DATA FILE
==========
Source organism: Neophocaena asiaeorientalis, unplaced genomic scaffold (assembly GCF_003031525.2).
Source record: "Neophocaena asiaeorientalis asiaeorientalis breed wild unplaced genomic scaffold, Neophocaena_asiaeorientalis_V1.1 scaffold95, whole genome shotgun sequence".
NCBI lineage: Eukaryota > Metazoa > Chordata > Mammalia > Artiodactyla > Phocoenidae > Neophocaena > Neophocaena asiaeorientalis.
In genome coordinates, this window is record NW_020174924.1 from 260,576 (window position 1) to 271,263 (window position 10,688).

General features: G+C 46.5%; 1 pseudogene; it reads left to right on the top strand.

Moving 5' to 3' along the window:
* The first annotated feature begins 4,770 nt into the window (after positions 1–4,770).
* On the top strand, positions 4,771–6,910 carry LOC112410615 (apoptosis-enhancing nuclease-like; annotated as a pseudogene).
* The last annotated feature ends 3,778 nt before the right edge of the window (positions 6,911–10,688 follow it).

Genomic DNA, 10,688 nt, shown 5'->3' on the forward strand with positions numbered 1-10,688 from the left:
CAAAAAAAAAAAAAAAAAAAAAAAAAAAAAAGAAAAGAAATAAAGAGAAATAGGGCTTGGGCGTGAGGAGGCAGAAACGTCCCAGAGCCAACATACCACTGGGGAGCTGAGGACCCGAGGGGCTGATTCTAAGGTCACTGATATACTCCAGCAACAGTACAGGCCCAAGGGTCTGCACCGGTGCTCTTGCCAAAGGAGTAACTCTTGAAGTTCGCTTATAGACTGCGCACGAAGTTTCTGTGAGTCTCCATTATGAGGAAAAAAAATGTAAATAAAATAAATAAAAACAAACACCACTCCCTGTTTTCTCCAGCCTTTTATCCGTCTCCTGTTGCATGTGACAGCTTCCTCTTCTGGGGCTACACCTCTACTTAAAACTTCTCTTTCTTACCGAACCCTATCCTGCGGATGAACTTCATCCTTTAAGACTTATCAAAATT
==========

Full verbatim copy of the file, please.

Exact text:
Source organism: Neophocaena asiaeorientalis, unplaced genomic scaffold (assembly GCF_003031525.2).
Source record: "Neophocaena asiaeorientalis asiaeorientalis breed wild unplaced genomic scaffold, Neophocaena_asiaeorientalis_V1.1 scaffold95, whole genome shotgun sequence".
NCBI lineage: Eukaryota > Metazoa > Chordata > Mammalia > Artiodactyla > Phocoenidae > Neophocaena > Neophocaena asiaeorientalis.
In genome coordinates, this window is record NW_020174924.1 from 260,576 (window position 1) to 271,263 (window position 10,688).

General features: G+C 46.5%; 1 pseudogene; it reads left to right on the top strand.

Moving 5' to 3' along the window:
* The first annotated feature begins 4,770 nt into the window (after positions 1–4,770).
* On the top strand, positions 4,771–6,910 carry LOC112410615 (apoptosis-enhancing nuclease-like; annotated as a pseudogene).
* The last annotated feature ends 3,778 nt before the right edge of the window (positions 6,911–10,688 follow it).

Genomic DNA, 10,688 nt, shown 5'->3' on the forward strand with positions numbered 1-10,688 from the left:
CAAAAAAAAAAAAAAAAAAAAAAAAAAAAAAGAAAAGAAATAAAGAGAAATAGGGCTTGGGCGTGAGGAGGCAGAAACGTCCCAGAGCCAACATACCACTGGGGAGCTGAGGACCCGAGGGGCTGATTCTAAGGTCACTGATATACTCCAGCAACAGTACAGGCCCAAGGGTCTGCACCGGTGCTCTTGCCAAAGGAGTAACTCTTGAAGTTCGCTTATAGACTGCGCACGAAGTTTCTGTGAGTCTCCATTATGAGGAAAAAAAATGTAAATAAAATAAATAAAAACAAACACCACTCCCTGTTTTCTCCAGCCTTTTATCCGTCTCCTGTTGCATGTGACAGCTTCCTCTTCTGGGGCTACACCTCTACTTAAAACTTCTCTTTCTTACCGAACCCTATCCTGCGGATGAACTTCATCCTTTAAGACTTATCAAAATT